Yet another scenario is when you launch a program on your office computer (let's say you love simulations and it is just another one). Now that you are home you would like to check the intermediate data the program is printing to the screen but you cannot do that (unless you have some remote desktop software running on your computer).  However, if you started a screen session before launching your program, then that session can be detached from the original terminal and attached the new with the screen -D -r command.

It is a really interesting tool with only on drawback: that you will loose your terminal's scroll mechanish. So now, when you attach to a certain screen instance, you can see the content of the current screen but you cannot scroll back to see the lines that were printed before. Other than that, it is pretty useful.

Tuesday, June 28, 2016

Painless transition to El Capitán

My aging desktop computer is a 2011 iMac. When I bought it I loved the concept that would allow me a clean desktop. Truth be told and not iMac's fault, my desktop is almost always a mess despite de computer form factor.

Since I upgraded it to Snow Leopard (mostly for the nee to use a newer version of Java) I have learned about some SMART error on the hard drive. Once I started to feel the pressure of certain application binaries not running because my system libraries were too old, I wanted to upgrade the system but I could not. OSX install would check the hard disk and it will refuse to upgrade if found defective.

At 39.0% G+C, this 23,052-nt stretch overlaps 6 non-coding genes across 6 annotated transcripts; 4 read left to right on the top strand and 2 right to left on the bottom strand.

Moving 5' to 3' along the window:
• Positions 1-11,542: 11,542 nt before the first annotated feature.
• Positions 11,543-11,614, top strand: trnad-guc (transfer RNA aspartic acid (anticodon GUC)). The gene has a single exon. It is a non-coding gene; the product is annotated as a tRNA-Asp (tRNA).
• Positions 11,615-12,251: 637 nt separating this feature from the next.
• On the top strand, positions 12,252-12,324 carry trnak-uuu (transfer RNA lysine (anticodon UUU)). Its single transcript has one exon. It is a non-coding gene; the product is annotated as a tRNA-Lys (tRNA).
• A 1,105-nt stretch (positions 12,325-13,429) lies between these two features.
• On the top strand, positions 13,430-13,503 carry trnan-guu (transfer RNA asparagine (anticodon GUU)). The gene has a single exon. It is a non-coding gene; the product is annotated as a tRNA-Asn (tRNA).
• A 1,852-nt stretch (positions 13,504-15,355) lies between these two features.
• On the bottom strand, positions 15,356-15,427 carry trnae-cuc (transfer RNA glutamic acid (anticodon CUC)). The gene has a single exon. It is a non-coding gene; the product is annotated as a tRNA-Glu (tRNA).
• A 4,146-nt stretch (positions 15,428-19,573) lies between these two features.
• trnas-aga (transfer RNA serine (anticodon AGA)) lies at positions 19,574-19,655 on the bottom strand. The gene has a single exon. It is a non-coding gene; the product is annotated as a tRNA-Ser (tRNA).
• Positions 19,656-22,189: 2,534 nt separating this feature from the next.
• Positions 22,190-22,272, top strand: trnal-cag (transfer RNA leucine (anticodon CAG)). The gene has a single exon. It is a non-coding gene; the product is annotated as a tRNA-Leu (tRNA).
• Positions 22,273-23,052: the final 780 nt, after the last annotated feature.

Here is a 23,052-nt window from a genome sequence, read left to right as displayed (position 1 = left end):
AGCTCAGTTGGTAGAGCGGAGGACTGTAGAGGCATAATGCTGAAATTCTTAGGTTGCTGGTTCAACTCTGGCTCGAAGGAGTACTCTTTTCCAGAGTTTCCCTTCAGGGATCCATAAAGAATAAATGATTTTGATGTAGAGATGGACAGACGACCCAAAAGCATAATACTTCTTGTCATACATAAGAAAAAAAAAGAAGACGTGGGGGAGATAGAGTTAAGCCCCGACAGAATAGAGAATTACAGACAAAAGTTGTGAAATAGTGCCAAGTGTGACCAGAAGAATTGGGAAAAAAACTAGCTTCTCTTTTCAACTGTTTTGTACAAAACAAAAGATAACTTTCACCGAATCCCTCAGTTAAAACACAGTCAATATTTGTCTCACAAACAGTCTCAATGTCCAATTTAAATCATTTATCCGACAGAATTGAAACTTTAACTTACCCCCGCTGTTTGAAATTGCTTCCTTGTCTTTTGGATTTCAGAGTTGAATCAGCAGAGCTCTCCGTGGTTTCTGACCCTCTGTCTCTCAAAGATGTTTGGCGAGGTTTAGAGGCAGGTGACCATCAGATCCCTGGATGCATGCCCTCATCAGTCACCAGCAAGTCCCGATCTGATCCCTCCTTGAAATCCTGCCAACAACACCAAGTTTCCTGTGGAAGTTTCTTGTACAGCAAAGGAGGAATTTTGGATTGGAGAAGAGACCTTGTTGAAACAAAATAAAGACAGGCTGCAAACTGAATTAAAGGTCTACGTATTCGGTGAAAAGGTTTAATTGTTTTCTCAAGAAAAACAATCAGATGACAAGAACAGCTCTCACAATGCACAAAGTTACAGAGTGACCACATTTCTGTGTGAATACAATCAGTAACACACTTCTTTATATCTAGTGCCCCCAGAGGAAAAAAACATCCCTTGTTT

Whatever the problem my 1TB is suffering is not killing it for more than two years. And the iMac being the DIY-unfriendly that it is I keep delaying the hard disk replacing. A few months ago I found a spare USB hard disk at home and I used it to install Mavericks on it (yeah, I am not in a hurry to get next memory-hog upgrade). It all worked nicely while I keep on using the internal hard disk too. But one USB less plus another wall wart left me a bit low on available power sockets.

A few days ago I saw a very good offer for 240GB SSD drive and I bite the bullet. Combined with one ElCheapo USB-SATA adapter I got a nice deal. Maybe it is not a top-of-the-line speed-demon but it copies one and a half gigabytes in less than a minute.

I used an old MacBook Pro to download and install El Capitán on the SSD drive. I like being able to use a USB drive as the system unit, a feature I only see on Macs though it might be available in some modern PC motherboards.

But the beauty of it is that I brought the drive home and then use it to boot up my MacBook Air flawlessly too. But that was not the final stop, I just use it to customize the install, add things like Arduino or Chrome. And now, after plugging it in to the iMac and booting from it (OSX uses Cmd key press while booting up to go to boot drive selection) I am writing this entry finally on the iMac. Of course nothing was needed to use the wireless keyboard or mouse that were needing for boot selection or typing the user password. Definitely a much better experience than if I was dealing with other operating system.